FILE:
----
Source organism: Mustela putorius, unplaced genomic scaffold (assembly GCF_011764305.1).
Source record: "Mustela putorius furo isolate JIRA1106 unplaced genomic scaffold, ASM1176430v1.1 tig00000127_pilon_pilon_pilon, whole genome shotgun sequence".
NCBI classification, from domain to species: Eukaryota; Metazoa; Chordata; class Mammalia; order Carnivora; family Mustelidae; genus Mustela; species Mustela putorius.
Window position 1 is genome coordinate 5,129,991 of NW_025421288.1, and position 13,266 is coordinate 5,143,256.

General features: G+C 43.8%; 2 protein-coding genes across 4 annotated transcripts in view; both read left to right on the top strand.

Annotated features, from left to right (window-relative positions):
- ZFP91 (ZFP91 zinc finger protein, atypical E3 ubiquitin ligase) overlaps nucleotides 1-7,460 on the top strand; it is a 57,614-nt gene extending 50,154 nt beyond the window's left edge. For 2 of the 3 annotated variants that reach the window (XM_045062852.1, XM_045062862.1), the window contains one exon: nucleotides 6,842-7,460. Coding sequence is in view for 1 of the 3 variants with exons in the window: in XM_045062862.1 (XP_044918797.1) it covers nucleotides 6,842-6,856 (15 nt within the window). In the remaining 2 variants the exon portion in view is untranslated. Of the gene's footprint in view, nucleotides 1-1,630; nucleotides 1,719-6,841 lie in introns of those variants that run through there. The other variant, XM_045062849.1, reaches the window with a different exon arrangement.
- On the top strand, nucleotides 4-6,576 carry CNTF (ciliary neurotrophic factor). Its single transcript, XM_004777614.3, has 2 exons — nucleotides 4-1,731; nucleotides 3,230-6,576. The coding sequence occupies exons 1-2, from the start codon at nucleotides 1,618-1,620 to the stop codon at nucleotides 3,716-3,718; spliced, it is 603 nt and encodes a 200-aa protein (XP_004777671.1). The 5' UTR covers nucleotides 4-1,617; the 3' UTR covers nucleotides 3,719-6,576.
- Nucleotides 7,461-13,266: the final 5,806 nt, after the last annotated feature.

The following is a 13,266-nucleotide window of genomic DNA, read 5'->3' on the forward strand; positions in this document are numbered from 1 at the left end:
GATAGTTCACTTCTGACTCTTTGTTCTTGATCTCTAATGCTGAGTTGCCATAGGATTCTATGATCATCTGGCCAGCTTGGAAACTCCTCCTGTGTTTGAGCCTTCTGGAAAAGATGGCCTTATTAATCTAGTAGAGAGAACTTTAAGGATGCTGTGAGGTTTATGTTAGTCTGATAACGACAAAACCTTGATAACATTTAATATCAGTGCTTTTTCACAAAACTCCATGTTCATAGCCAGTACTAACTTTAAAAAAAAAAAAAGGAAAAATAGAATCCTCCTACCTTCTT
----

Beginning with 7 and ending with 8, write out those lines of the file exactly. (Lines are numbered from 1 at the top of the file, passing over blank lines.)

- ZFP91 (ZFP91 zinc finger protein, atypical E3 ubiquitin ligase) overlaps nucleotides 1-7,460 on the top strand; it is a 57,614-nt gene extending 50,154 nt beyond the window's left edge. For 2 of the 3 annotated variants that reach the window (XM_045062852.1, XM_045062862.1), the window contains one exon: nucleotides 6,842-7,460. Coding sequence is in view for 1 of the 3 variants with exons in the window: in XM_045062862.1 (XP_044918797.1) it covers nucleotides 6,842-6,856 (15 nt within the window). In the remaining 2 variants the exon portion in view is untranslated. Of the gene's footprint in view, nucleotides 1-1,630; nucleotides 1,719-6,841 lie in introns of those variants that run through there. The other variant, XM_045062849.1, reaches the window with a different exon arrangement.
- On the top strand, nucleotides 4-6,576 carry CNTF (ciliary neurotrophic factor). Its single transcript, XM_004777614.3, has 2 exons — nucleotides 4-1,731; nucleotides 3,230-6,576. The coding sequence occupies exons 1-2, from the start codon at nucleotides 1,618-1,620 to the stop codon at nucleotides 3,716-3,718; spliced, it is 603 nt and encodes a 200-aa protein (XP_004777671.1). The 5' UTR covers nucleotides 4-1,617; the 3' UTR covers nucleotides 3,719-6,576.